5 Tips to control sugar intake and prevent diabetes

Control and manage the increase of blood sugar to prevent diabetes. Some tips are to regulate carb intake, eat a protein-rich breakfast, eat a cup of beans daily, increase soluble fiber intake, and consume resistant starch food.
24 February 2021
It is normal for people to have a slight increase in blood sugar after a meal. However, when the body cannot effectively process the sugar in the blood, there may be insulin resistance. This could lead to diabetes over time and cause health problems like kidney and eye-related neuropathy complications. So, it is important to stabilise blood sugar. Whether you are a diabetic, a starch lover, or have a sweet tooth, you should learn how to control blood sugar and stabilise it before your health deteriorates. You can manage and try to prevent diabetes by following natural and drug-free methods.

1. Regulate carb intake following a diabetic’s diet

People who are concerned about blood sugar know that carbohydrates are the main cause of increased blood sugar. What is the ideal intake of carbohydrates per meal? According to the Diabetes Association of the Republic of China (Taiwan), the recommended amount of carb intake for Type 2 diabetes female patients is 45-60 grams per meal, while male patients can absorb about 60-75 grams from meals and 15-30 grams from snacks.

Carbohydrates are usually found in starchy staple foods such as rice and noodles; root veggies like sweet potatoes, potatoes, and other low-GI vegetables; and the sugar content in most fruits and bread desserts.

2. Stabilise blood sugar with a protein-rich breakfast

Breakfast is the most important meal, especially for diabetics, after not eating for 8-12 hours at night. It is important to include protein at breakfast because the body needs it to balance blood sugar levels. According to a study published by the University of Missouri in the United States, a high-protein breakfast can better control women’s blood glucose level. The subjects in the study were women aged 18 to 55 years old. The number of calories, fat, and fibre were similar but the protein content varied with people. These women were tested for blood glucose and insulin content within four hours after they had breakfast. It was found that the group with more protein intake had the highest blood glucose value after their meals.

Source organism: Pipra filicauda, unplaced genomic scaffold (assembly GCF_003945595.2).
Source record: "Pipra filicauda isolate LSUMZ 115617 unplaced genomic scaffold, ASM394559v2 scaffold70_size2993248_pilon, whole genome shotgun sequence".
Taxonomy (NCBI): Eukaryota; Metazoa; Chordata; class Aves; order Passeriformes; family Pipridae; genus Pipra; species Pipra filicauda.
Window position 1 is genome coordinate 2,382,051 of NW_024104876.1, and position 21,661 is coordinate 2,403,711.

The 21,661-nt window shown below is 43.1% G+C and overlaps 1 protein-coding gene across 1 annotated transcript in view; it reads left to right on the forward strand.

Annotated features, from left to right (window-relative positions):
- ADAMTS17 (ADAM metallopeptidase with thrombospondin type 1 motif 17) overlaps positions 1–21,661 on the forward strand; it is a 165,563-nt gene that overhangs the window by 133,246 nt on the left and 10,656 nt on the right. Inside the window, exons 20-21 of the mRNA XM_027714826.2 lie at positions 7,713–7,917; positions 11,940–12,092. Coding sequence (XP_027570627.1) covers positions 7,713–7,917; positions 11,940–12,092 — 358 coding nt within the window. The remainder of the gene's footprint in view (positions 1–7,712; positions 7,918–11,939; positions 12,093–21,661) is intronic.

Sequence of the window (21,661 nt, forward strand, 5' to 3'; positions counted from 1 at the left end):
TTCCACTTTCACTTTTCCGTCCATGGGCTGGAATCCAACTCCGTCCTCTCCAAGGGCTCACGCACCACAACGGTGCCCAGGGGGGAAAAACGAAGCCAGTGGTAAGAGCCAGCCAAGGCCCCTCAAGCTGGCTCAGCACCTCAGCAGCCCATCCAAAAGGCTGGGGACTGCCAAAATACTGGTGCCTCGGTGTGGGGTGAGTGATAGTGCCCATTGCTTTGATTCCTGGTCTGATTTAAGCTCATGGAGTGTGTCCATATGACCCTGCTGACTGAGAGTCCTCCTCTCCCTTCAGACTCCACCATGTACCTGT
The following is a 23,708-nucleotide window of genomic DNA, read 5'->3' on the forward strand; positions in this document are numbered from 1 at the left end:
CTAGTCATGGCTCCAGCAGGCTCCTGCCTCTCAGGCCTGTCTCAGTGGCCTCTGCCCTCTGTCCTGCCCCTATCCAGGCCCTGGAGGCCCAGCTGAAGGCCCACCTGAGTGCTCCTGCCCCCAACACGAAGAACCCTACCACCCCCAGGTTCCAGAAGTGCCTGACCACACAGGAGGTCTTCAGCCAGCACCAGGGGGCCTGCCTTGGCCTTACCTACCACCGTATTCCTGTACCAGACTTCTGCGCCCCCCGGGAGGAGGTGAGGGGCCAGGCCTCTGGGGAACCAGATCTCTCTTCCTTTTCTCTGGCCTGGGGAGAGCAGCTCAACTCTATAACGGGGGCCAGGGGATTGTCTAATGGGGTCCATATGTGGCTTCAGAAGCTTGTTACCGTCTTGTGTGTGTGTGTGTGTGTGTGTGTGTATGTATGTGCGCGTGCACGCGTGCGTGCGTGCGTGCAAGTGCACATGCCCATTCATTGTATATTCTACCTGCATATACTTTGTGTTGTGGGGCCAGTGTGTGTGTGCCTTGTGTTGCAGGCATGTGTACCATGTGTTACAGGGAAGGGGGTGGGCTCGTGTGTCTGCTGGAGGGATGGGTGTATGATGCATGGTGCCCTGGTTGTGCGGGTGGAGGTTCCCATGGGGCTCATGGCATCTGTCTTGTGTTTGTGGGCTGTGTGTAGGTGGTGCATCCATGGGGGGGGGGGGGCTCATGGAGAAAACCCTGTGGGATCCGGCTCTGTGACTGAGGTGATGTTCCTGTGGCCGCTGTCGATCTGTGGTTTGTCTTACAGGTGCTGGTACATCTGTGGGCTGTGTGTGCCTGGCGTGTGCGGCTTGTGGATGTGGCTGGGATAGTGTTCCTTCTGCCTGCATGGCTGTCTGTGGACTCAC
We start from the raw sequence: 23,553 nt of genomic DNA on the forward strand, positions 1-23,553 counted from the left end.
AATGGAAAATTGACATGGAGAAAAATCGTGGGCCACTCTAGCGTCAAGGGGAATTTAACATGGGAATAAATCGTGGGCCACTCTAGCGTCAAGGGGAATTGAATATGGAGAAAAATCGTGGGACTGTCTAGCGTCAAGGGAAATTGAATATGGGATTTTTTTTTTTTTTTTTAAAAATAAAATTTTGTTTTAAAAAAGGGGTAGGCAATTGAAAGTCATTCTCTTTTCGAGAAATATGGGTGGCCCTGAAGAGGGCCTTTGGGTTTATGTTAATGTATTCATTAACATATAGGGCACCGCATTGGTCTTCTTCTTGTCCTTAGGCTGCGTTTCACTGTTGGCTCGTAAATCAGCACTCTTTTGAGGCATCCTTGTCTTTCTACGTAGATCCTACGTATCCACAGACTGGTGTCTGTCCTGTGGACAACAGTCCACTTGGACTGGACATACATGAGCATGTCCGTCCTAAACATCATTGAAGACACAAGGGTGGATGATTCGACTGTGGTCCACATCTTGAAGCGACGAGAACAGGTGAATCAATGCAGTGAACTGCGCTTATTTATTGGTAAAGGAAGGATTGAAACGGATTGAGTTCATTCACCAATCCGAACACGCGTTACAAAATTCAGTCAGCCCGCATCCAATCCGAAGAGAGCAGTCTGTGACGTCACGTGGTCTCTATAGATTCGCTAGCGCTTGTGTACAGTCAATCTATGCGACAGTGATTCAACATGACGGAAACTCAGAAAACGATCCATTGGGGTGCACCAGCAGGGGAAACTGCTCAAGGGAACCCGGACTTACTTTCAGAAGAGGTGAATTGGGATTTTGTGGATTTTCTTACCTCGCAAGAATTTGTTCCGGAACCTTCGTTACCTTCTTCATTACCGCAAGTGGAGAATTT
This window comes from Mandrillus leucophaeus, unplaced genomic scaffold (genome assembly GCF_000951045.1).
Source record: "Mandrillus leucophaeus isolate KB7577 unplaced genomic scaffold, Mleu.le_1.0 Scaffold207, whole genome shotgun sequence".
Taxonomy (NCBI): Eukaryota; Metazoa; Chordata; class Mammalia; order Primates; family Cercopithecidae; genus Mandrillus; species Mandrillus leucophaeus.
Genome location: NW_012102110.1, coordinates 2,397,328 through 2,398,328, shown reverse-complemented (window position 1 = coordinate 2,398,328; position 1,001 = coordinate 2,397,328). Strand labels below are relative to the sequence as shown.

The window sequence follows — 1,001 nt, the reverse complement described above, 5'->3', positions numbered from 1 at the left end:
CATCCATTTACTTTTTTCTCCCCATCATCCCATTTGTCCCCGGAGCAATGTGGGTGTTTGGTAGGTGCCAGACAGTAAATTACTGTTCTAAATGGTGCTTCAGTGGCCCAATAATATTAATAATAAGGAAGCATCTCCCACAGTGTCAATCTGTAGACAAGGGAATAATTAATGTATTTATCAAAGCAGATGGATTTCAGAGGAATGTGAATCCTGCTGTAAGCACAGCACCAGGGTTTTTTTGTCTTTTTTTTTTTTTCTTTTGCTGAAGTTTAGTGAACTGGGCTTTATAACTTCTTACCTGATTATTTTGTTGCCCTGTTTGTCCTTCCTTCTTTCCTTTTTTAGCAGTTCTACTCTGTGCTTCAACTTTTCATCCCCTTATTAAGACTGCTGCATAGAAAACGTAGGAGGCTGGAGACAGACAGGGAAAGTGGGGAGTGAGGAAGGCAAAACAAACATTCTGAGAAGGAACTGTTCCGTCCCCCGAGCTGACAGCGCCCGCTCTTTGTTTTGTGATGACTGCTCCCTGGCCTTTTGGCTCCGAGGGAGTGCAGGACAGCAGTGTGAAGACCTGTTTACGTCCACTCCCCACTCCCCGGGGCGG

3. Increase the intake of soluble fibre in the diet

Fibre can slow down the digestion and absorption of carbohydrates. There are two kinds of dietary fibre: water-soluble and insoluble. Both fibres are crucial to our health. However, water-soluble fibre is more helpful in maintaining blood sugar levels. Type 1 diabetes patients can adopt a high-fibre diet to control blood sugar and eliminate hypoglycaemia. Foods like vegetables, fruits, beans and whole grains are rich in fibre. The recommended daily intake of fibre is about 25 grams for women and 38 grams for men.

4. Choose resistant starch to impede the rise of blood sugar

American expert nutritionist Jill Weisenberger said that potatoes and beans contain resistant starch. Eating cooked potatoes that are cooled have a lower GI value than hot potatoes and it can help slow down the rate of the sugar level rising after a full meal. Besides, other starchy foods such as unripe bananas, beans and lentils and whole grains (wheat, oats, rice, buckwheat, etc.), corn and cold pasta also have resistant starch.

5. Stabilise blood sugar with beans

The American Diabetes Association stated beans take a long time to be digested, which slows down the rise of blood sugar. According to a 2012 study in Canada, it was found that by eating at least one cup of beans (such as chickpeas and lentils) a day, patients with Type 2 diabetes maintained a low blood sugar level for three months. In addition, beans are also rich in folic acid (Folate) and can reduce the risk of cardiovascular disease. Eating 1 to 3 cups of cooked beans a day could lower total cholesterol by 5-19%.
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